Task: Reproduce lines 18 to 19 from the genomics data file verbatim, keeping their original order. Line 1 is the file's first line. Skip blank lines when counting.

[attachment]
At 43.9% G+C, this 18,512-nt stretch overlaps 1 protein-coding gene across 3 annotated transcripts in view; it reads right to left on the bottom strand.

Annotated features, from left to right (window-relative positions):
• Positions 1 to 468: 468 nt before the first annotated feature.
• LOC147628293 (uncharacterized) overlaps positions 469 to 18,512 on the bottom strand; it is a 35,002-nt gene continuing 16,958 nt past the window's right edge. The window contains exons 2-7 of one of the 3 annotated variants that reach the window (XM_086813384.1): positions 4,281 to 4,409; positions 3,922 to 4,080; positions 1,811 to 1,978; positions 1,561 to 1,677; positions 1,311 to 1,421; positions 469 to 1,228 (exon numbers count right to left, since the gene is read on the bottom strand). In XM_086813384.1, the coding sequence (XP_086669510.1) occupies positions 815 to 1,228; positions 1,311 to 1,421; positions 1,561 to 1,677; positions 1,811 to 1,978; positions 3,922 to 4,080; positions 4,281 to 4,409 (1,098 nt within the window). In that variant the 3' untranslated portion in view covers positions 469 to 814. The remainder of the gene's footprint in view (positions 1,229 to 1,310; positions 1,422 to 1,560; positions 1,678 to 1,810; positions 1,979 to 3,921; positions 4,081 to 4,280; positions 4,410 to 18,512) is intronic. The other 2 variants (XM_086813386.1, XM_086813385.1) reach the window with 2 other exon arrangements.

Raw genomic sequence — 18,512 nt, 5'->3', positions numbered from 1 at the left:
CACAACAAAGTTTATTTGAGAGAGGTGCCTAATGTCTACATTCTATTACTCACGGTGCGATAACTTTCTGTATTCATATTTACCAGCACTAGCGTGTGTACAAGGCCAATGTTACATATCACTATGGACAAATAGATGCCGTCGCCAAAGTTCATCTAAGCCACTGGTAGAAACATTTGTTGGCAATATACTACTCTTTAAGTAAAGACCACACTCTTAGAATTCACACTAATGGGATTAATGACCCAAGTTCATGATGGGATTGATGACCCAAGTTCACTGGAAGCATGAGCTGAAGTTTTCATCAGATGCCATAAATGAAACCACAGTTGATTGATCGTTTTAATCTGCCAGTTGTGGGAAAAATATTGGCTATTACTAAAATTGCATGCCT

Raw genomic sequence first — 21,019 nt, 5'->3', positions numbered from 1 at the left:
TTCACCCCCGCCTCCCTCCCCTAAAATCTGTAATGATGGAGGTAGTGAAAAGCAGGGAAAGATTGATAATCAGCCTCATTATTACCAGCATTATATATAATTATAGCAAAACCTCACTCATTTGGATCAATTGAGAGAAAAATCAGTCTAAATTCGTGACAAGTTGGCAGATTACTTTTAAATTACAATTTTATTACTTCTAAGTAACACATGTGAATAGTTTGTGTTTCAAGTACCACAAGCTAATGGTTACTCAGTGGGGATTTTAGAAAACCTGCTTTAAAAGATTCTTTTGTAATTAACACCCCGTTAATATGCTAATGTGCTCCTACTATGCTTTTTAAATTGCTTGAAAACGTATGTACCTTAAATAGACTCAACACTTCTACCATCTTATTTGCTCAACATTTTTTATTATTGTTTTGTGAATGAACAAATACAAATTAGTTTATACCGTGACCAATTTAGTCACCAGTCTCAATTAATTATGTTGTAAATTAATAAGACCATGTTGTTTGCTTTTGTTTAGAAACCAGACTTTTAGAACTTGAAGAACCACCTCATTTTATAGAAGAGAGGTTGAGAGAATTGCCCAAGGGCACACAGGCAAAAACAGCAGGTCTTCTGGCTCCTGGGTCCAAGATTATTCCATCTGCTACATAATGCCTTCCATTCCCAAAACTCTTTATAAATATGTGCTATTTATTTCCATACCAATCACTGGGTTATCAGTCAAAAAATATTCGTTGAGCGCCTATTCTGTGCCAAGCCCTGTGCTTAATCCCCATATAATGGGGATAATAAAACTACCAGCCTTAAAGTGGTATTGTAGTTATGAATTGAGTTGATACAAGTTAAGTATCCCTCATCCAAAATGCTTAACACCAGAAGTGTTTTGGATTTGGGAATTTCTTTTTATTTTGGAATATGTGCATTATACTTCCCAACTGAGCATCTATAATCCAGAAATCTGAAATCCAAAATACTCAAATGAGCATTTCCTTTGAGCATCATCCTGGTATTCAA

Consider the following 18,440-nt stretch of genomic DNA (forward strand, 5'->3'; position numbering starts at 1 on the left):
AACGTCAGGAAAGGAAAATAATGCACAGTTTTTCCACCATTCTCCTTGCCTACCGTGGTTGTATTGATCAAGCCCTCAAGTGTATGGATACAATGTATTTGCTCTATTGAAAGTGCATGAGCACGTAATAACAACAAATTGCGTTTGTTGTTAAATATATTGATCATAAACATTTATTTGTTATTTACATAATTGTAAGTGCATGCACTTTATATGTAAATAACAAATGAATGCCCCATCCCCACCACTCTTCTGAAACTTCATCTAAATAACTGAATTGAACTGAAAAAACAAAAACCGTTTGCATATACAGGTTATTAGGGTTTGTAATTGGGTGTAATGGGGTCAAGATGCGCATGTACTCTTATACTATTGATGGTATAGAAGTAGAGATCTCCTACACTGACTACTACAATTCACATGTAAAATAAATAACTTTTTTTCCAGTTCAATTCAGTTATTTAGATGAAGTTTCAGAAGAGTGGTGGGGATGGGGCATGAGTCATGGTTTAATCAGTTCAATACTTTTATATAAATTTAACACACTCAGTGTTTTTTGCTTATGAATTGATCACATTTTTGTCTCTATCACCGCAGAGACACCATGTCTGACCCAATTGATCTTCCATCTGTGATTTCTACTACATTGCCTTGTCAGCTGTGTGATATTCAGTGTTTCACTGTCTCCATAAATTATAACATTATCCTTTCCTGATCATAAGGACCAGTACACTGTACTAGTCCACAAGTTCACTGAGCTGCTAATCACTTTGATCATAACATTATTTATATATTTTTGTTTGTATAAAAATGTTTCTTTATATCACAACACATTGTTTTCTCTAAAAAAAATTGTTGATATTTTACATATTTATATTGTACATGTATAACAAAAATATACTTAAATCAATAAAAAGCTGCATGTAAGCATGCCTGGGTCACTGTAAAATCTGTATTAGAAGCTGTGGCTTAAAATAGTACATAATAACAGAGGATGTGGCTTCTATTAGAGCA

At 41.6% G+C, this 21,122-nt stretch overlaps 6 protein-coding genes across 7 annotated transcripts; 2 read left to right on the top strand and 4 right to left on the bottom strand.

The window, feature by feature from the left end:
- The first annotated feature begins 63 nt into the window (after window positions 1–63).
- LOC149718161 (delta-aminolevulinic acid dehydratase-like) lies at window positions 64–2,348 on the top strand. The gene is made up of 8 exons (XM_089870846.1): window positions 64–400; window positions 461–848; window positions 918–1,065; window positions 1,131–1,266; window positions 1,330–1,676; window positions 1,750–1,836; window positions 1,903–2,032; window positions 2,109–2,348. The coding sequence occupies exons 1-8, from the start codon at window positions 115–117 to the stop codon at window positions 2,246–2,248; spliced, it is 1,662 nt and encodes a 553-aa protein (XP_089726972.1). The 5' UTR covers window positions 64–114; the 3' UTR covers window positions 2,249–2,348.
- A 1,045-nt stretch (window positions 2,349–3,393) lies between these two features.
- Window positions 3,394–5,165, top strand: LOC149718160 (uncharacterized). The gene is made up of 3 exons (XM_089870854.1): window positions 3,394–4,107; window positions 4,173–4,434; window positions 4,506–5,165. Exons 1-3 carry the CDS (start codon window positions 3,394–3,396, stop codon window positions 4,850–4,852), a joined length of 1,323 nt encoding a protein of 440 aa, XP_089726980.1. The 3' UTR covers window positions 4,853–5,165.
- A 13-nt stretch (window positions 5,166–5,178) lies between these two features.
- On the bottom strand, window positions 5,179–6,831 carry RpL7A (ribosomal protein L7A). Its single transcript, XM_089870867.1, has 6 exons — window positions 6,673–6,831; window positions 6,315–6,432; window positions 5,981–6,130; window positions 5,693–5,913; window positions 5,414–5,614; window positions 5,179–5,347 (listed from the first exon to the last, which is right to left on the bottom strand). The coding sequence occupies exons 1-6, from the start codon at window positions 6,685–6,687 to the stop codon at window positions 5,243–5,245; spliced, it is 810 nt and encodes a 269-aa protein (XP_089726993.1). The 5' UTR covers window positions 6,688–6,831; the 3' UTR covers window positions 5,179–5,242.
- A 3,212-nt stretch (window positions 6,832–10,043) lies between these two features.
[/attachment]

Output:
- On the bottom strand, window positions 5,179–6,831 carry RpL7A (ribosomal protein L7A). Its single transcript, XM_089870867.1, has 6 exons — window positions 6,673–6,831; window positions 6,315–6,432; window positions 5,981–6,130; window positions 5,693–5,913; window positions 5,414–5,614; window positions 5,179–5,347 (listed from the first exon to the last, which is right to left on the bottom strand). The coding sequence occupies exons 1-6, from the start codon at window positions 6,685–6,687 to the stop codon at window positions 5,243–5,245; spliced, it is 810 nt and encodes a 269-aa protein (XP_089726993.1). The 5' UTR covers window positions 6,688–6,831; the 3' UTR covers window positions 5,179–5,242.
- A 3,212-nt stretch (window positions 6,832–10,043) lies between these two features.